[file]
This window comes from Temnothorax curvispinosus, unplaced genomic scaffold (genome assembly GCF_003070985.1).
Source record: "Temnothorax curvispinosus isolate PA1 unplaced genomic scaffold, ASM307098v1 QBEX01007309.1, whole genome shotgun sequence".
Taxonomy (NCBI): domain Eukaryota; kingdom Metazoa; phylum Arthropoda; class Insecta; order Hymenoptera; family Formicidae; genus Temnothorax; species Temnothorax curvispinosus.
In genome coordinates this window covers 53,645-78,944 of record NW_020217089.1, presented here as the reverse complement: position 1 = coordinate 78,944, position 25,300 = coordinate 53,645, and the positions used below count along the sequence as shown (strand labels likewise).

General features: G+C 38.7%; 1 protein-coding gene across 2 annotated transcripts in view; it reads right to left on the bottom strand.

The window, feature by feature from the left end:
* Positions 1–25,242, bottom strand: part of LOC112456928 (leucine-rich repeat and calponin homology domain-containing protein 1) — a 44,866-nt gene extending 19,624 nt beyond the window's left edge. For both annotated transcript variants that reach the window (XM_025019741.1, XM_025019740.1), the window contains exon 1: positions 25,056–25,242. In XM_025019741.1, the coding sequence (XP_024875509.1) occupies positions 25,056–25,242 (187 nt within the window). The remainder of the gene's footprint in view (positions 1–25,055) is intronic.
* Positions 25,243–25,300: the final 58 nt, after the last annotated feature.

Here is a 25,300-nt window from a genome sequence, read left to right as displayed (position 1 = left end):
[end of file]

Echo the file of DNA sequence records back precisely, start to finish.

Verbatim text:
This window comes from Temnothorax curvispinosus, unplaced genomic scaffold (genome assembly GCF_003070985.1).
Source record: "Temnothorax curvispinosus isolate PA1 unplaced genomic scaffold, ASM307098v1 QBEX01007309.1, whole genome shotgun sequence".
Taxonomy (NCBI): domain Eukaryota; kingdom Metazoa; phylum Arthropoda; class Insecta; order Hymenoptera; family Formicidae; genus Temnothorax; species Temnothorax curvispinosus.
In genome coordinates this window covers 53,645-78,944 of record NW_020217089.1, presented here as the reverse complement: position 1 = coordinate 78,944, position 25,300 = coordinate 53,645, and the positions used below count along the sequence as shown (strand labels likewise).

General features: G+C 38.7%; 1 protein-coding gene across 2 annotated transcripts in view; it reads right to left on the bottom strand.

The window, feature by feature from the left end:
* Positions 1–25,242, bottom strand: part of LOC112456928 (leucine-rich repeat and calponin homology domain-containing protein 1) — a 44,866-nt gene extending 19,624 nt beyond the window's left edge. For both annotated transcript variants that reach the window (XM_025019741.1, XM_025019740.1), the window contains exon 1: positions 25,056–25,242. In XM_025019741.1, the coding sequence (XP_024875509.1) occupies positions 25,056–25,242 (187 nt within the window). The remainder of the gene's footprint in view (positions 1–25,055) is intronic.
* Positions 25,243–25,300: the final 58 nt, after the last annotated feature.

Here is a 25,300-nt window from a genome sequence, read left to right as displayed (position 1 = left end):